I just stumbled upon another freaky coincidence that is not unlike Germany’s 1966 one-off single by The Dead-Heads: In the year 1968, two artists – The Jimi Hendrix Experience and singer, Robert Ray Whitley – would both release original songs entitled “1983”! Am I the only one who finds that bizarre? Who wants to bet that Ray Whitley’s “1983” sounds even remotely similar to Hendrix’s epic 13-minute underwater odyssey?
That same year Dion (“Runaround Sue”) DiMucci would release his version of hoary Hendrix classic “Purple Haze” that is curiously – and musically – defiant. Dion uses the song’s lyrics .. and discards the rest! If you prefer your “Purple Haze” as a downbeat pastoral ballad, then you’re really in for a treat:
How brave of Dion (“Runaround Sue”) DiMucci to lay his life bare as he does on “Your Own Backyard” about his own personal demons – and then issue the song as a single aimed at the radio market:
Said The Rolling Stone Record Review around the time of its release:
“With anti-drug campaigns all the rage on the AM stations, it’s strange that so few have picked up on this heartfelt autobiography. It’s hackneyed to say that Dion tells it like it is, but that’s just what he does. No preachifying, no grass-leads-to-mainlining [baloney], just a conversational ballad about getting [messed] up on drugs and then getting straightened out. And not only that, it’s good music, too.”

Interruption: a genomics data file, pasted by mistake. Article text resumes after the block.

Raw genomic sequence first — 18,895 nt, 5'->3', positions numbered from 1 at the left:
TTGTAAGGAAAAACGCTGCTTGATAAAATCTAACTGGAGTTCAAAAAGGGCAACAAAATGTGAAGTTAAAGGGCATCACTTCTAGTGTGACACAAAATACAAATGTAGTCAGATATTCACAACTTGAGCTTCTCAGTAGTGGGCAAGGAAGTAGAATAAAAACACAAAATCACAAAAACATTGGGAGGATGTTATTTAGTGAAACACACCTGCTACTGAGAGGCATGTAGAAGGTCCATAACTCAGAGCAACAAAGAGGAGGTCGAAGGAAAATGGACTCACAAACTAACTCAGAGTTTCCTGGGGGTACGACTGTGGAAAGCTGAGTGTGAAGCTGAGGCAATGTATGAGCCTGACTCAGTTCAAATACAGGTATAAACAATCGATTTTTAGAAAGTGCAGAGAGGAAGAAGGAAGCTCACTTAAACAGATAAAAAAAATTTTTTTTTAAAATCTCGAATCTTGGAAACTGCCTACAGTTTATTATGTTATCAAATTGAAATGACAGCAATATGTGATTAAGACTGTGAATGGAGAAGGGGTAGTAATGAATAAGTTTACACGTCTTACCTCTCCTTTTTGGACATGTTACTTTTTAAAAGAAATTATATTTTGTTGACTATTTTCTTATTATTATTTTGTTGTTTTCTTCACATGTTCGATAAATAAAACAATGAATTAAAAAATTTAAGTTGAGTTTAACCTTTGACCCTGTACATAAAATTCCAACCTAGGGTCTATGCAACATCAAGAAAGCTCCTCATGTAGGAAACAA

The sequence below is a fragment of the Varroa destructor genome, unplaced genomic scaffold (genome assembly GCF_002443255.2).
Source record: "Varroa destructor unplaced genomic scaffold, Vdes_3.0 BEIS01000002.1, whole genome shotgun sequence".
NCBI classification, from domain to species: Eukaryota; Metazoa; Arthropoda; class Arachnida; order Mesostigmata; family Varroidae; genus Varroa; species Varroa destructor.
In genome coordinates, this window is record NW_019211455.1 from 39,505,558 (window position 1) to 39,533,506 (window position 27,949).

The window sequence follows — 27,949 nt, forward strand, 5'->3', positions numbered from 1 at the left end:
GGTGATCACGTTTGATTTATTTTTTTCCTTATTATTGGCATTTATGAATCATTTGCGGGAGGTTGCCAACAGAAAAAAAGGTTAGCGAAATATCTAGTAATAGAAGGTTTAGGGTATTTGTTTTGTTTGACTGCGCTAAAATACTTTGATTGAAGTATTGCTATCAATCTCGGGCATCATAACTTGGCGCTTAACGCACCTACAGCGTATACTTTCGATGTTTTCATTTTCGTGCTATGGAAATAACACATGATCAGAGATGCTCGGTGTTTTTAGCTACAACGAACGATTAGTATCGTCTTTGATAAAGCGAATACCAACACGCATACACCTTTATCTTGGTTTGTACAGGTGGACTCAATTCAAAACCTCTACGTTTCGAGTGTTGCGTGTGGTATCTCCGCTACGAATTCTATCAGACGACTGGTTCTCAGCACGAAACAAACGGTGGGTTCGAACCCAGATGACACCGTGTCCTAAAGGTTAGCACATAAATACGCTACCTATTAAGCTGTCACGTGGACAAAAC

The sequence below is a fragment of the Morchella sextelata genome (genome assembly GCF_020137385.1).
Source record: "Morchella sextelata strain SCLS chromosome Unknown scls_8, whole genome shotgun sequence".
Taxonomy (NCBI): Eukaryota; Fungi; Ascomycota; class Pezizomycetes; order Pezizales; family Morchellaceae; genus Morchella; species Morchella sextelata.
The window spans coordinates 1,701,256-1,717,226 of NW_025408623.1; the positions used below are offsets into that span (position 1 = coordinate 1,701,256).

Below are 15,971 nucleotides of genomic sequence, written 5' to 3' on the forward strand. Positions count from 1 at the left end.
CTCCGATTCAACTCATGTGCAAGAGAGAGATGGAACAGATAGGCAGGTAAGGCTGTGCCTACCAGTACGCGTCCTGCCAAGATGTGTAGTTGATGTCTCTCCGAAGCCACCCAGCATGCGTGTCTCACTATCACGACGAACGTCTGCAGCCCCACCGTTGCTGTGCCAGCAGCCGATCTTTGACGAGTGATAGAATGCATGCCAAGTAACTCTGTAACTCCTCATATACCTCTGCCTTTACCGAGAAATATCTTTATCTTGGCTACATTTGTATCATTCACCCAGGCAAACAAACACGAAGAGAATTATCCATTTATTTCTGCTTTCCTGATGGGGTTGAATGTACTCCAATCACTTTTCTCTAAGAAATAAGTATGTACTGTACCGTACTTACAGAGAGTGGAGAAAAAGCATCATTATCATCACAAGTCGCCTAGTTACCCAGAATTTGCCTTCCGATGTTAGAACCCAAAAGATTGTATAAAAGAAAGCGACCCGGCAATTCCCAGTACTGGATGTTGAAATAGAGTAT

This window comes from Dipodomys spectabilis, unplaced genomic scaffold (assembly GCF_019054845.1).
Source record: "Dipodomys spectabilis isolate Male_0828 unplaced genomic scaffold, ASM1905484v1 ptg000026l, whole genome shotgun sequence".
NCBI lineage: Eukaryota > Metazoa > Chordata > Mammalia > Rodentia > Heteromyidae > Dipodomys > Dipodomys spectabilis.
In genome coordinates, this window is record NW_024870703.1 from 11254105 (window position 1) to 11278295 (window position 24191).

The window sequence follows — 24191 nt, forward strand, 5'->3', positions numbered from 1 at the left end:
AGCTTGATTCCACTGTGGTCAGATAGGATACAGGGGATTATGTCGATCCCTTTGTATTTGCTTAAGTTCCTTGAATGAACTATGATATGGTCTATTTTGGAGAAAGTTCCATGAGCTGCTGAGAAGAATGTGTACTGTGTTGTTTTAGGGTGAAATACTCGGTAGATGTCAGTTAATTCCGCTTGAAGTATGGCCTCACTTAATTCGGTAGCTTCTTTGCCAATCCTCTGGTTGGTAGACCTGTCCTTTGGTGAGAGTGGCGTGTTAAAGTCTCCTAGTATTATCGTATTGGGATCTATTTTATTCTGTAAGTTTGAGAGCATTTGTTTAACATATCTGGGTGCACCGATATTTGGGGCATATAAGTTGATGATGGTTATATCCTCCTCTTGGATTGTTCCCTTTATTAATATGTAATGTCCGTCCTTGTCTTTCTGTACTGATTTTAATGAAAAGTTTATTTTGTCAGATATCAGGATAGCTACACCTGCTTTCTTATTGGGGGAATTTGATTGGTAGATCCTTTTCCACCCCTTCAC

Issued on Warner Brothers in 1970 both here and abroad (UK, Canada & Australia) but only in 7-inch form (#75 on the pop chart) — with the title track of 1970 LP, Sit Down Old Friend, on the flip side. According to Discogs.com, this song would enjoy LP release five years later – but only in the UK on the album, Born to Be With You (on the Phil Spector International label). Forty years later (!), the song would finally be reissued in the US on compact disc thanks to the Collectables label.